A few factors could play into which might be better for your company and products: audience, product complexity and cost. If the product is on the less expensive side and is pretty straightforward, your audience may need only a simple, “[Your product] did everything I expected and more” type of testimonial. However, a CEO purchasing complex computer software might need more details to satisfy any concerns, even going as far as a full case study.
Try testing different lengths of testimonials on your website. You could potentially find customers at different points in the path to purchase need more or less detailed testimonials.
While testimonials can help relieve anxiety, the qualitative format can leave some prospective customers unsure of the reviewer’s final verdict on the product or service. A rating scale allows prospects to immediately recognize the overall opinion of pervious purchasers. They also allow for quick scanning, so those just browsing or in a time-crunch can instantly take those overall ratings into account.
Most likely, you wouldn’t be able to instantly do this test. You’ll first need to adjust the way you ask for reviews or testimonials so that a rating will be required.
Test #4: Geo-target testimonials
When potential customers look at testimonials or reviews, it can help them better relate to the experience if they feel connected to the reviewer. One basic way to do this is by geo-targeting your testimonials. You can do this in a variety of ways, including asking for a ZIP code, city, state or country, and determining the location based on the visitor’s IP, WiFi or GPS data.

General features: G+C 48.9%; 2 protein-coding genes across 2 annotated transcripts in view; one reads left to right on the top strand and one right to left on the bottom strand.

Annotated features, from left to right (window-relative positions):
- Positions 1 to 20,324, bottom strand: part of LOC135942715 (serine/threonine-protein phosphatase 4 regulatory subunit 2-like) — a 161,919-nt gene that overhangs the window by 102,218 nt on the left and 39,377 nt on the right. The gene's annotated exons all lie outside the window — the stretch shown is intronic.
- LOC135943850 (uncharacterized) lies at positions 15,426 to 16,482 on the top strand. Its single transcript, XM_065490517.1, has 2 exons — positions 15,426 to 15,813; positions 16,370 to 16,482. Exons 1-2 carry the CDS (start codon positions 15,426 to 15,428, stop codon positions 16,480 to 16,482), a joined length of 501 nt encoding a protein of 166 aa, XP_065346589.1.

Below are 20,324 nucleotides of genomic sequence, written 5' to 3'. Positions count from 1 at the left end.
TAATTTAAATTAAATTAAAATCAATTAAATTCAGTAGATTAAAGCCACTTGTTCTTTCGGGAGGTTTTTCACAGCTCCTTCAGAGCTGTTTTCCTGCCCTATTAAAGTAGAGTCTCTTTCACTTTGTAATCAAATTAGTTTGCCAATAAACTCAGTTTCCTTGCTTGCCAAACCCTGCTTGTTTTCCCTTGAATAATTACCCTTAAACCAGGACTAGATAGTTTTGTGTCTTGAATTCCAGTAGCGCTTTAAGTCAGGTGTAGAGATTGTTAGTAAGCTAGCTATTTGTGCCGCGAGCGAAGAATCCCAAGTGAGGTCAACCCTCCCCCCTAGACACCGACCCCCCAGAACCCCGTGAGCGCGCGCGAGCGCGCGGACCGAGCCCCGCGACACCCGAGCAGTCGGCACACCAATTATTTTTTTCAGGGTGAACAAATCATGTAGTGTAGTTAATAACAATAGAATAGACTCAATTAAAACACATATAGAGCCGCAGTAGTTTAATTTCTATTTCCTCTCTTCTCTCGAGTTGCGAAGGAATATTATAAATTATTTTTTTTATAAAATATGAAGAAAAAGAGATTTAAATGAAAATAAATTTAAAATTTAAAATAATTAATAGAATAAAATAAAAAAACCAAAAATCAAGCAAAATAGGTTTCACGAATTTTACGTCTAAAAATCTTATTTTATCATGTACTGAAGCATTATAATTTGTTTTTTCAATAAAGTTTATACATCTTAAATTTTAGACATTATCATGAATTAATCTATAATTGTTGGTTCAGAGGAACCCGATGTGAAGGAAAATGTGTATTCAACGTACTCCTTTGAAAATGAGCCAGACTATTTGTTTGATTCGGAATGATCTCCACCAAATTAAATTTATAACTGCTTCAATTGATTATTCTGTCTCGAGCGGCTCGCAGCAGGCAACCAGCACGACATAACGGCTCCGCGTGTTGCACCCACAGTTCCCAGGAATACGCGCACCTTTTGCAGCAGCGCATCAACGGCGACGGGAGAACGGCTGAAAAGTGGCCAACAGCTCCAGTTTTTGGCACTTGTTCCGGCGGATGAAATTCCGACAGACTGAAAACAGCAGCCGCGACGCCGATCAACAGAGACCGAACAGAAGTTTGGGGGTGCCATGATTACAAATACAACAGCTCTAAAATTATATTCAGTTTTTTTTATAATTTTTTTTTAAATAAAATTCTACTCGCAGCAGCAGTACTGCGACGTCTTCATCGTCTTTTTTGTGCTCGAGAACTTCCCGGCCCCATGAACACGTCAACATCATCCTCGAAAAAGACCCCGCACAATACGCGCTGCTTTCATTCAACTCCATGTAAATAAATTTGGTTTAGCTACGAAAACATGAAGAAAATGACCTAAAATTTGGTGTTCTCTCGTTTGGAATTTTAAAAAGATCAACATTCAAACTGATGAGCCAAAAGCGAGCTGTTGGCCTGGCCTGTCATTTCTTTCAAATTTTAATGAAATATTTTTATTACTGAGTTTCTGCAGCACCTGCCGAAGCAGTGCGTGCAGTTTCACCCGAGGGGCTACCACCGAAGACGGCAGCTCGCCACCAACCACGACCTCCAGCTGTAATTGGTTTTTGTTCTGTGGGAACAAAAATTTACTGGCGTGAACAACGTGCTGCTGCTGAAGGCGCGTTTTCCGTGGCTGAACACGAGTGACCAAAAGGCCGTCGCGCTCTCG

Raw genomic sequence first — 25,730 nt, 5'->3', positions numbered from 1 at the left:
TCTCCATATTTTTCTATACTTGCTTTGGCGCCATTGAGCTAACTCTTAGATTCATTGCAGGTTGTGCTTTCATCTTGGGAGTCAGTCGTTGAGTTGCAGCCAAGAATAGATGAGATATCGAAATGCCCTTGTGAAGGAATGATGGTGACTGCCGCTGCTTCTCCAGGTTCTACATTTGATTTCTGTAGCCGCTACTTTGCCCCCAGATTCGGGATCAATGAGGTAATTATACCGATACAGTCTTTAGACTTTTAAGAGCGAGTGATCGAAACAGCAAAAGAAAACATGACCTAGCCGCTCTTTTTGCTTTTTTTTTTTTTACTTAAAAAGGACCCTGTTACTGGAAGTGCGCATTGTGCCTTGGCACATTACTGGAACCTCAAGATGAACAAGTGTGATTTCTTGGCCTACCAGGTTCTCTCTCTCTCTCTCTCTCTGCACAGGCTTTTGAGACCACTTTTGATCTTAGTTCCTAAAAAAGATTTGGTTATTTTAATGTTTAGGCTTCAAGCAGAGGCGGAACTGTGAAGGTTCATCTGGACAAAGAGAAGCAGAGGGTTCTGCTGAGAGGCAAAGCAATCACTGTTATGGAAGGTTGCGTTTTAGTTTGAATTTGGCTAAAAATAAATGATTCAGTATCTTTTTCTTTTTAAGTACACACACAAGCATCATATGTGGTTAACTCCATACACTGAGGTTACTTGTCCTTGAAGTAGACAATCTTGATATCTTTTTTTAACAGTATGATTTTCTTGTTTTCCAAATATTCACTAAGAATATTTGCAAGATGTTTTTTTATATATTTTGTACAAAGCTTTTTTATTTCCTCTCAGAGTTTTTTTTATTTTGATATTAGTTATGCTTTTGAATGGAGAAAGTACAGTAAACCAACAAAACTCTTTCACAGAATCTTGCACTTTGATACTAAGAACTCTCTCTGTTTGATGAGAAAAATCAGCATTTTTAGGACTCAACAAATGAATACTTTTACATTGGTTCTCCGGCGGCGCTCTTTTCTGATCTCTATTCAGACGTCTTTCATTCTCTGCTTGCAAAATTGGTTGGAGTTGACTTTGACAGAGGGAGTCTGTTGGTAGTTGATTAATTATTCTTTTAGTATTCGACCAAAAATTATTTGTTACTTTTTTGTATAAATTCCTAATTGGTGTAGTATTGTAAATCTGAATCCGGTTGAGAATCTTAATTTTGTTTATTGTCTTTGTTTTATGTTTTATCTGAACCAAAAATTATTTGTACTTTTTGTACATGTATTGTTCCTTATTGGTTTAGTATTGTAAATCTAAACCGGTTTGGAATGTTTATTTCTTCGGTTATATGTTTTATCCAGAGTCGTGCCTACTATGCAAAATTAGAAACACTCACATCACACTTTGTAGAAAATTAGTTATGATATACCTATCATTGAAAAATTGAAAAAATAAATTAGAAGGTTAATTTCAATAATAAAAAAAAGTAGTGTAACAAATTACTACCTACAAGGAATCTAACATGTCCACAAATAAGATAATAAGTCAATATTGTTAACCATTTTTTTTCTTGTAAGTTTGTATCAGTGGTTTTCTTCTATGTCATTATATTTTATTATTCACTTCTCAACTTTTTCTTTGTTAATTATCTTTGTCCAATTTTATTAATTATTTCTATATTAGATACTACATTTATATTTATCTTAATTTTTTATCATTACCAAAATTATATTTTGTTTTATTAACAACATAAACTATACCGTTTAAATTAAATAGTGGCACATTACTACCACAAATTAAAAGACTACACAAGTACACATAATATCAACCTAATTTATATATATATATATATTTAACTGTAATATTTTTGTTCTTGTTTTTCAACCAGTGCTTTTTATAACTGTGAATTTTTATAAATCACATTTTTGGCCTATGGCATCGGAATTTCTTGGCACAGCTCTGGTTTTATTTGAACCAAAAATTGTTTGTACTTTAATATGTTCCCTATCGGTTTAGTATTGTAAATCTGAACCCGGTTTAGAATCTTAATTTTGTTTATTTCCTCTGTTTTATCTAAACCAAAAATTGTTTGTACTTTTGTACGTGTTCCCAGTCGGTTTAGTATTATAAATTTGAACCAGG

For example, if I am looking at the website of a national home builder, seeing a testimonial from my hometown of Jacksonville, Fla., will have a much higher effect on me than one from Kansas. Knowing someone close by has had a great experience, with possibly the exact same people who will be working on my new home, will instill more confidence in my decision to go with that home builder.
Remember, you don’t have to rely on your analytics to do all of the work. You can also ask the customer to self-segment themselves as they go through the buy process, which will allow you to present them with the location-targeted testimonials. CubeSmart, a self-storage company, employs a similar strategy. Once you select a location, you see a testimonial from a customer who uses that same location. You get to see the experiences of people just like you with the same people you’ll be interacting with if you purchase.
While it’s not fool proof – after all, you could use my IP address when I’m researching home builders while on vacation out of state – it can certainly help establish a bond between prospects and current customers, as well as create more perceived value in that testimonial.
Test #5: Images